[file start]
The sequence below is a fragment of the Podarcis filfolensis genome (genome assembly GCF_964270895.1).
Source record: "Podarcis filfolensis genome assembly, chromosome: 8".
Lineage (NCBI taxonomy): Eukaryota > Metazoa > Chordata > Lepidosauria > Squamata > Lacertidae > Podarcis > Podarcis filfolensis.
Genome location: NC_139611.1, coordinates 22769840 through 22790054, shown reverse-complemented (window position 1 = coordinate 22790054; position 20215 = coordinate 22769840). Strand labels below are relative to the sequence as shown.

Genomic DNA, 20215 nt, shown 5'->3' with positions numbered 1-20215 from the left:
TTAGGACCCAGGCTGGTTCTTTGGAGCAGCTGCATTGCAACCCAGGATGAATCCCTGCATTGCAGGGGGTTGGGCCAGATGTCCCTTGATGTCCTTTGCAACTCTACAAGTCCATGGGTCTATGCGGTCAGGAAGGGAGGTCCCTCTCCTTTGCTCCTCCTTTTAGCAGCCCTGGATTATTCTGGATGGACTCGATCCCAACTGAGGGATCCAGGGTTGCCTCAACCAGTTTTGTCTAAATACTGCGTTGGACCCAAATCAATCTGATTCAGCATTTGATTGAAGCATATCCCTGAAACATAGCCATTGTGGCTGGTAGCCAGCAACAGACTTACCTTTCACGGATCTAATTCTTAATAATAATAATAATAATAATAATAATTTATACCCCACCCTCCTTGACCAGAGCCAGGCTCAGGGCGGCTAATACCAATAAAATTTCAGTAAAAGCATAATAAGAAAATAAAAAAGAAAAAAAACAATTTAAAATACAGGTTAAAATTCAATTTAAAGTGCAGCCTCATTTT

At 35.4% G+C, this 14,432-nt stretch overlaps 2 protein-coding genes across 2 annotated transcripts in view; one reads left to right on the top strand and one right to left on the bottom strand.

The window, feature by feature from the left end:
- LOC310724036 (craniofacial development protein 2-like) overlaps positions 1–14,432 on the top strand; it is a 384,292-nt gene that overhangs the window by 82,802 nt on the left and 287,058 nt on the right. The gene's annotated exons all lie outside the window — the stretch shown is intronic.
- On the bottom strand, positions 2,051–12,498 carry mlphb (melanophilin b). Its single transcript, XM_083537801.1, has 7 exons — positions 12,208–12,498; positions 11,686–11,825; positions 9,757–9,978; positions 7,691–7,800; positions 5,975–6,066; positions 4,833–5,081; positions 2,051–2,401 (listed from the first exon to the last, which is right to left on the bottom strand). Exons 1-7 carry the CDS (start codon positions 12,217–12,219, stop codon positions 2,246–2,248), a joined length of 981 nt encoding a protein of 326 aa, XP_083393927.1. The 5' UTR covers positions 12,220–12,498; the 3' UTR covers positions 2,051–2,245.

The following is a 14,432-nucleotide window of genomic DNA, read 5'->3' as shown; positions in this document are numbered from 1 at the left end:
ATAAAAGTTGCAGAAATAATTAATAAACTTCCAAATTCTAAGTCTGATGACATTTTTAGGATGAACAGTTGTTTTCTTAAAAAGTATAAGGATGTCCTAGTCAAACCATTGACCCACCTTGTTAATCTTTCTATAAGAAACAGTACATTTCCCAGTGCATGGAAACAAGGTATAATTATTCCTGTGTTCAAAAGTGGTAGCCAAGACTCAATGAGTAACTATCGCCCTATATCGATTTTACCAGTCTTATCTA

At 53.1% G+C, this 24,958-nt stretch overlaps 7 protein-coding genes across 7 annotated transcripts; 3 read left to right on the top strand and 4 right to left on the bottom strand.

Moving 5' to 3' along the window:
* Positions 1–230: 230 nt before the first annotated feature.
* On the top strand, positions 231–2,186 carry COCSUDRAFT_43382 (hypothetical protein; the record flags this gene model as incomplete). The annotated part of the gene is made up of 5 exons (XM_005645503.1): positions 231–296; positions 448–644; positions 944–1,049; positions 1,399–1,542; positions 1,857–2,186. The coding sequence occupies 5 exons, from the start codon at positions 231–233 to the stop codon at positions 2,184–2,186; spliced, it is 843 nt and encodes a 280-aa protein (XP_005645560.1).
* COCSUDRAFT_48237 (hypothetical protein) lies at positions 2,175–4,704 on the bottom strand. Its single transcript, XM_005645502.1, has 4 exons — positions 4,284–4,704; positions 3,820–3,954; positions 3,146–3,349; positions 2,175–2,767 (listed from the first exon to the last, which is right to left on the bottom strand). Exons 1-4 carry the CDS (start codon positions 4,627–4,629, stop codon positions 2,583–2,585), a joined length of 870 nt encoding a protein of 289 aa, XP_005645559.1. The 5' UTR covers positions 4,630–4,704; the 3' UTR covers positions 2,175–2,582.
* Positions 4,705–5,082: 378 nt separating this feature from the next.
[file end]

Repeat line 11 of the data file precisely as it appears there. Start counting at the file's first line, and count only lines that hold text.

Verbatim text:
The following is a 14,432-nucleotide window of genomic DNA, read 5'->3' as shown; positions in this document are numbered from 1 at the left end: